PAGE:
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Archetypes For Chaffey
Transcript of Archetypes For Chaffey
statement or pattern of behavior, a prototype upon which others are copied, patterned or emulated.
The use of archetypes to illuminate personality and literature was advanced by Carl Jung early in the 20th century, who suggested the existence of universal forms that channel experiences and emotions, resulting in recognizable and typical patterns of behavior with certain probable outcomes.
Carl Jung coined the word “archetype’ and theorized
that humans have a collective unconscious, meaning that all people have the same ideas or experiences. This shared memory of experiences has resulted in a resonance of the concepts of hero and heroine that transcends time, place and culture. Jung called these recurring personalities archetypes.
Can suggest mystery of Creation.
Birth to death to resurrection; purification and redemption; fertility and growth.
The mother of all life; spiritual mystery and infinity; death and rebirth; timelessness and eternity; the unconscious.
Associated with Truth and Security
Religious Feeling/Spiritual Purity
The color of the Great Mother or
the Holy Mother
The Trickster often plays this role,
for the Trickster and the Fool or the
Clown usually embody the same
The Fool is a character distressed by some
unconscious lack of power or an inordinate desire for fame, who projects his or her inadequacies against scapegoats or heroes.
The Devil figure is a form of the shadow, evil incarnate, a figure who frequently offers the hero otherworldly goods, fame or knowledge for possession of his soul
The Devil Figure
Death and the unconscious in its terrifying aspects.
The Terrible Mother
The Soul Mate
The Great Mother
The mysteries of life, death, transformation
are found in two main narratives:
The Archetypal Women
The Good Mother
The Sophia figure,
the Holy Mother
The princess or beautiful lady—incarnation of inspiration and spiritual fulfillment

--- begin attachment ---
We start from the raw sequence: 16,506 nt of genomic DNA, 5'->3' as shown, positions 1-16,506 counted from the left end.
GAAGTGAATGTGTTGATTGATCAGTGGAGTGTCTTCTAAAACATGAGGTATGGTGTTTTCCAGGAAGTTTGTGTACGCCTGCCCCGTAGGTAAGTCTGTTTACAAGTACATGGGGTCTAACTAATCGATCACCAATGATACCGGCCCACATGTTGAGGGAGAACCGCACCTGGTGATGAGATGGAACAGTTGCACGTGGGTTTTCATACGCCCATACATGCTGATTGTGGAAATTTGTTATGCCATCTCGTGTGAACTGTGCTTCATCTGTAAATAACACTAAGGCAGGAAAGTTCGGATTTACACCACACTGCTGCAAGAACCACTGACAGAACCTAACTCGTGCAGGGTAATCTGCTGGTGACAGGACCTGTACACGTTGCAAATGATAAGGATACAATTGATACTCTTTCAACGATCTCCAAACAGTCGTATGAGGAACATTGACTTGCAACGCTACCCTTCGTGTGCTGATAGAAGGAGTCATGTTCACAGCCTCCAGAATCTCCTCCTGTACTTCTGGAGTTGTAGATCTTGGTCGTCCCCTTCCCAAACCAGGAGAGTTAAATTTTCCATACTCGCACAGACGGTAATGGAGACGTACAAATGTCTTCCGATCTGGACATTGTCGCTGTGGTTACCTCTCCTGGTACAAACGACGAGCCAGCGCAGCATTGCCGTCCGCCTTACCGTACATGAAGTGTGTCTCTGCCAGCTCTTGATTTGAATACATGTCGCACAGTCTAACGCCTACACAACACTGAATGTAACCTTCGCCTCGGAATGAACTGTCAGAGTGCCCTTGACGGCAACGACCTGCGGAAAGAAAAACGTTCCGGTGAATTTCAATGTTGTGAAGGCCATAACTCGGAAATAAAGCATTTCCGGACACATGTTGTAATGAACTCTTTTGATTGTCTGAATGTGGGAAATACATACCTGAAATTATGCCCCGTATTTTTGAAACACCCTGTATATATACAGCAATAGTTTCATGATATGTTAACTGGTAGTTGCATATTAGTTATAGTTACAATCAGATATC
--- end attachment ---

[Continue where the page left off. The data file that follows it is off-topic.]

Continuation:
Associated with the life principle, birth, warmth, nourishment, protection, fertility, growth, abundance
The sacrificial scapegoat: the hero, with whom the welfare of the tribe or nation is identified, must die to atone for the people's sins and restore the land to fruitfulness.
Initiation: the hero undergoes a series of excruciating ordeals in passing from ignorance and immaturity to social and spiritual adulthood; the initiation most commonly consists of three distinct phases: (1) separation, (2) transformation, and (3) return. Like the quest, this is a variation of the death-and-rebirth archetype.
The quest: the hero (savior, deliverer) undertakes some long journey during which he or she must perform impossible tasks, battle with monsters, solve unanswerable riddles, and overcome insurmountable obstacles in order to save the kingdom.
The Archetypal Man
Since, for internal and external reasons, the
hero cannot accomplish this himself, the knowledge needed to overcome the
deficiency comes in the form of a
personified thought, i.e., in the shape of this sagacious and helpful old man.
Apart from his cleverness,
wisdom and insight;
The old man is also notable for his
moral qualities; what is more, he even tests the moral qualities of others and makes gifts dependent on this test.
Chaos, mystery, the unknown